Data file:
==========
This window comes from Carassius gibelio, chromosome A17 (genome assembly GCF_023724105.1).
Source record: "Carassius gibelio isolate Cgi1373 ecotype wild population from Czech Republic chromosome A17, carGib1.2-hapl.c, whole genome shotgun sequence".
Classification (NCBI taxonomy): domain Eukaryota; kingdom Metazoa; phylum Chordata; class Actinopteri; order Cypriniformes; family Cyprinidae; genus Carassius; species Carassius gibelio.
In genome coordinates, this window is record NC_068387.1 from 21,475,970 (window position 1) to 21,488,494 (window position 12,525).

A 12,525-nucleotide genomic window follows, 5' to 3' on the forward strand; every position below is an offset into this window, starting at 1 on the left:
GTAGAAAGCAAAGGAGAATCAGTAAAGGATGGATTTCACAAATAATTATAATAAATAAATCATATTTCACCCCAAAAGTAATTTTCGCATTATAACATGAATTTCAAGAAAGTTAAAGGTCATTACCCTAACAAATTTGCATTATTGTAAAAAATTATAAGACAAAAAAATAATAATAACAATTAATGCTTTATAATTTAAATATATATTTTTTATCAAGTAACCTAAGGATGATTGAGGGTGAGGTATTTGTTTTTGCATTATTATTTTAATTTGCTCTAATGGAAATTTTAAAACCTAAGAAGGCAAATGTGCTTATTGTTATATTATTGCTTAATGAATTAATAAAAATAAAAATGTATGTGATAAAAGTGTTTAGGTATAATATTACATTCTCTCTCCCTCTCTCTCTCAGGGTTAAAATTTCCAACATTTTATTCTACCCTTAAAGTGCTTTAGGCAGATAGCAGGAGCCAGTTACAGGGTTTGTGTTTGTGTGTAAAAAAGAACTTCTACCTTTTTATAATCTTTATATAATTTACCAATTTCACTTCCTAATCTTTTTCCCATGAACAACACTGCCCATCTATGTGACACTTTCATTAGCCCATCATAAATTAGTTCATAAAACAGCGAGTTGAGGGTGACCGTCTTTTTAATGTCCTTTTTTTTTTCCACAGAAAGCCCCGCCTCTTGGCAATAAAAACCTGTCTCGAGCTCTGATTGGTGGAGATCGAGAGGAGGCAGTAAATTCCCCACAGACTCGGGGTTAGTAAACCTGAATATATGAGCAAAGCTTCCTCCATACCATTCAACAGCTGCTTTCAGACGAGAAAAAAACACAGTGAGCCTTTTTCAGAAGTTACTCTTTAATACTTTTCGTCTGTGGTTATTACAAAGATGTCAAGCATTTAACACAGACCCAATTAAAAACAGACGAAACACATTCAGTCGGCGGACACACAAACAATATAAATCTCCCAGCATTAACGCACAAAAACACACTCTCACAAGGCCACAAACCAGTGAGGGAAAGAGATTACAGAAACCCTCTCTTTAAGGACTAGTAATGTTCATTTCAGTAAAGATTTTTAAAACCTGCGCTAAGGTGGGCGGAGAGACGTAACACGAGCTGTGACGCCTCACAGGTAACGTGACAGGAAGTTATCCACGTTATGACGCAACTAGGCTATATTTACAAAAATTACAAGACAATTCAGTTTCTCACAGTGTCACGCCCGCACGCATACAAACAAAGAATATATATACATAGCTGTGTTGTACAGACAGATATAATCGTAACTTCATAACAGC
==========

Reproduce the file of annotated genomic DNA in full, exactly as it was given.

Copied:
This window comes from Carassius gibelio, chromosome A17 (genome assembly GCF_023724105.1).
Source record: "Carassius gibelio isolate Cgi1373 ecotype wild population from Czech Republic chromosome A17, carGib1.2-hapl.c, whole genome shotgun sequence".
Classification (NCBI taxonomy): domain Eukaryota; kingdom Metazoa; phylum Chordata; class Actinopteri; order Cypriniformes; family Cyprinidae; genus Carassius; species Carassius gibelio.
In genome coordinates, this window is record NC_068387.1 from 21,475,970 (window position 1) to 21,488,494 (window position 12,525).

A 12,525-nucleotide genomic window follows, 5' to 3' on the forward strand; every position below is an offset into this window, starting at 1 on the left:
GTAGAAAGCAAAGGAGAATCAGTAAAGGATGGATTTCACAAATAATTATAATAAATAAATCATATTTCACCCCAAAAGTAATTTTCGCATTATAACATGAATTTCAAGAAAGTTAAAGGTCATTACCCTAACAAATTTGCATTATTGTAAAAAATTATAAGACAAAAAAATAATAATAACAATTAATGCTTTATAATTTAAATATATATTTTTTATCAAGTAACCTAAGGATGATTGAGGGTGAGGTATTTGTTTTTGCATTATTATTTTAATTTGCTCTAATGGAAATTTTAAAACCTAAGAAGGCAAATGTGCTTATTGTTATATTATTGCTTAATGAATTAATAAAAATAAAAATGTATGTGATAAAAGTGTTTAGGTATAATATTACATTCTCTCTCCCTCTCTCTCTCAGGGTTAAAATTTCCAACATTTTATTCTACCCTTAAAGTGCTTTAGGCAGATAGCAGGAGCCAGTTACAGGGTTTGTGTTTGTGTGTAAAAAAGAACTTCTACCTTTTTATAATCTTTATATAATTTACCAATTTCACTTCCTAATCTTTTTCCCATGAACAACACTGCCCATCTATGTGACACTTTCATTAGCCCATCATAAATTAGTTCATAAAACAGCGAGTTGAGGGTGACCGTCTTTTTAATGTCCTTTTTTTTTTCCACAGAAAGCCCCGCCTCTTGGCAATAAAAACCTGTCTCGAGCTCTGATTGGTGGAGATCGAGAGGAGGCAGTAAATTCCCCACAGACTCGGGGTTAGTAAACCTGAATATATGAGCAAAGCTTCCTCCATACCATTCAACAGCTGCTTTCAGACGAGAAAAAAACACAGTGAGCCTTTTTCAGAAGTTACTCTTTAATACTTTTCGTCTGTGGTTATTACAAAGATGTCAAGCATTTAACACAGACCCAATTAAAAACAGACGAAACACATTCAGTCGGCGGACACACAAACAATATAAATCTCCCAGCATTAACGCACAAAAACACACTCTCACAAGGCCACAAACCAGTGAGGGAAAGAGATTACAGAAACCCTCTCTTTAAGGACTAGTAATGTTCATTTCAGTAAAGATTTTTAAAACCTGCGCTAAGGTGGGCGGAGAGACGTAACACGAGCTGTGACGCCTCACAGGTAACGTGACAGGAAGTTATCCACGTTATGACGCAACTAGGCTATATTTACAAAAATTACAAGACAATTCAGTTTCTCACAGTGTCACGCCCGCACGCATACAAACAAAGAATATATATACATAGCTGTGTTGTACAGACAGATATAATCGTAACTTCATAACAGC